We've all felt the power of shame. We feel exposed, totally flawed, and hopeless to do anything about it. Shame can be so devastating that all we want to do is hide.
And watching a friend suffer a shame experience or listening to a friend share how ashamed they feel about a failure, a broken relationship, or a terrible mistake they've made can trigger shame in us, too. That's one of the paradoxes of shame: it's contagious.
The immense power of shame can make us try to ward it off by saying the wrong things.
If a friend tells you she feels ugly, don't say, "But you're so beautiful!"
If a friend says they feel like a failure, don't tally their successes for them.
If a friend shares a humiliating mistake, don't counter with all the right choices they've made.
When your friends are suffering, contradicting them isn't helpful, even if you mean well. What may seem to you like being helpful can have feel like emotional bullying or obtuseness. That sort of response can come across as denying what your friends are feeling, not understanding the depth of their misery, and perhaps even not caring enough.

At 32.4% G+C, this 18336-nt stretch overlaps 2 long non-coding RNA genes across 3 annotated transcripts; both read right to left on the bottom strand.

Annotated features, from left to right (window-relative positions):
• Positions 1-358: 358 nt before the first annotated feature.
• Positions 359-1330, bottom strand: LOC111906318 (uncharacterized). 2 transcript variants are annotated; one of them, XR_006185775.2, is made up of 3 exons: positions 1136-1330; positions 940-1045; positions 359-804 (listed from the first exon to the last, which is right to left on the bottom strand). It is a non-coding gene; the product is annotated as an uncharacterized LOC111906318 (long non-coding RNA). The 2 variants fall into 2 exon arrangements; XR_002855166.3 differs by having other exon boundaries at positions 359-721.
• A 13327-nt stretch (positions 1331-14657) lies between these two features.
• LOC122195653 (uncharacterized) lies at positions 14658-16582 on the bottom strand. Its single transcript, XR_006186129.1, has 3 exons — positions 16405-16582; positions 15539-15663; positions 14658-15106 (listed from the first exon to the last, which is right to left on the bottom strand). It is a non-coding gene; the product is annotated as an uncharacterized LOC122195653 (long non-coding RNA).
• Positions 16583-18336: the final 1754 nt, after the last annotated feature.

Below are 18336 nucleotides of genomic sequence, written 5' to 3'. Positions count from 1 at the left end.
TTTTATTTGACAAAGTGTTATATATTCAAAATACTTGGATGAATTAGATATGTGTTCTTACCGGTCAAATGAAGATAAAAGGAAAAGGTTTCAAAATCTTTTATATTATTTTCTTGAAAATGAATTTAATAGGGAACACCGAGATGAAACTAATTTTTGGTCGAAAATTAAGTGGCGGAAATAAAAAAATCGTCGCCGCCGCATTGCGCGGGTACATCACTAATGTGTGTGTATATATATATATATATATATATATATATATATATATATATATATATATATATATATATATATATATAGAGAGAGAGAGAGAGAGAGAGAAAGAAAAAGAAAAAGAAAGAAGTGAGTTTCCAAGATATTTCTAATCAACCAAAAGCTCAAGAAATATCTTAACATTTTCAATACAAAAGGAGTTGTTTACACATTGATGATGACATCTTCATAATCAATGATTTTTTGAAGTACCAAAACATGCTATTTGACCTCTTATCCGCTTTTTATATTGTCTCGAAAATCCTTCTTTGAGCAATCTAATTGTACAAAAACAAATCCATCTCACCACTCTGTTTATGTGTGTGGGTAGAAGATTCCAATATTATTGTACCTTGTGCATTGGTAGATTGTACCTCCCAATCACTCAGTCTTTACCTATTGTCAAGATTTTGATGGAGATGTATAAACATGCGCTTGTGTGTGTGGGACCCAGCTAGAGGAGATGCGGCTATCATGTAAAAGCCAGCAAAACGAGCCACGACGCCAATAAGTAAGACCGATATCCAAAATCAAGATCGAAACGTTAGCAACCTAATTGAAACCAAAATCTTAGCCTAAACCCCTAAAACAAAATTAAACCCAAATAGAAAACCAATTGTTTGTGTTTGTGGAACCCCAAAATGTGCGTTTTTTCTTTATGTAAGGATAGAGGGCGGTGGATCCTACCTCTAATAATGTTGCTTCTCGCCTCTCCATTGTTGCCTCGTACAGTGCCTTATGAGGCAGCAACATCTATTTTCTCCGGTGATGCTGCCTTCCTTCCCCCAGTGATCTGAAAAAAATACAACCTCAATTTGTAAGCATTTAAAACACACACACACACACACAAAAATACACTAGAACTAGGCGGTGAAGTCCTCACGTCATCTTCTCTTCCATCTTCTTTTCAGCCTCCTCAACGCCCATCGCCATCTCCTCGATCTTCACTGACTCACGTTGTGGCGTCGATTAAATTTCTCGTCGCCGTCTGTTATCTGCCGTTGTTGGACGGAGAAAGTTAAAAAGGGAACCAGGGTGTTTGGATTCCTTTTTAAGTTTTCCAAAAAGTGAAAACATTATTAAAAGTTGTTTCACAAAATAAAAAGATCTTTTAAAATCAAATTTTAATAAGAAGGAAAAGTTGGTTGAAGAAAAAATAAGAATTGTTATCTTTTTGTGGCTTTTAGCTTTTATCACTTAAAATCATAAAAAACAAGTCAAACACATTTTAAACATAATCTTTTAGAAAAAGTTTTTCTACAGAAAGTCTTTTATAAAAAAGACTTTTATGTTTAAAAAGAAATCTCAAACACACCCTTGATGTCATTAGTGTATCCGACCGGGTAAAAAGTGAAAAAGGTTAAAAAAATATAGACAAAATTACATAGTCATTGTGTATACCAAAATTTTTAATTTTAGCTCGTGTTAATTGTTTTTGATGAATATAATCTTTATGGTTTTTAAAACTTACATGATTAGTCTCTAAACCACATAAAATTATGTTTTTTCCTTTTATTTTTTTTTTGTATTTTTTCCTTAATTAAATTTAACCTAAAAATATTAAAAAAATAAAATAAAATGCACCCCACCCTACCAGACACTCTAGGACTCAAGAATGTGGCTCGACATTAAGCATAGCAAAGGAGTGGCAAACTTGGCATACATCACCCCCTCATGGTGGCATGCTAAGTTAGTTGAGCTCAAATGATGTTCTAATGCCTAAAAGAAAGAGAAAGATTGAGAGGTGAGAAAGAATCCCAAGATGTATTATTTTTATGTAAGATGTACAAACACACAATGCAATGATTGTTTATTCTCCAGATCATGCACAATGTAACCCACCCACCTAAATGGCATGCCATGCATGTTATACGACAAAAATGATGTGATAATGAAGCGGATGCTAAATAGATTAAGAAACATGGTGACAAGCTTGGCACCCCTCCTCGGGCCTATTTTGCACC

Be warm, be sympathetic, listen, empathize, ask how you can help. Don't rush to deny what they're feeling, or turn into a mindless cheerleader. That's never the most helpful move.
It's harder to experience someone's shame along with them than it is to rush to try and "fix it" -- but the first option is the best one. Maybe they'll want a hug, maybe not. Listening and understanding without judgment or trying to make it go away is enough.
Lev Raphael is the author of Edith Wharton's Prisoners of Shame and 24 other books in many genres which you can find on Amazon.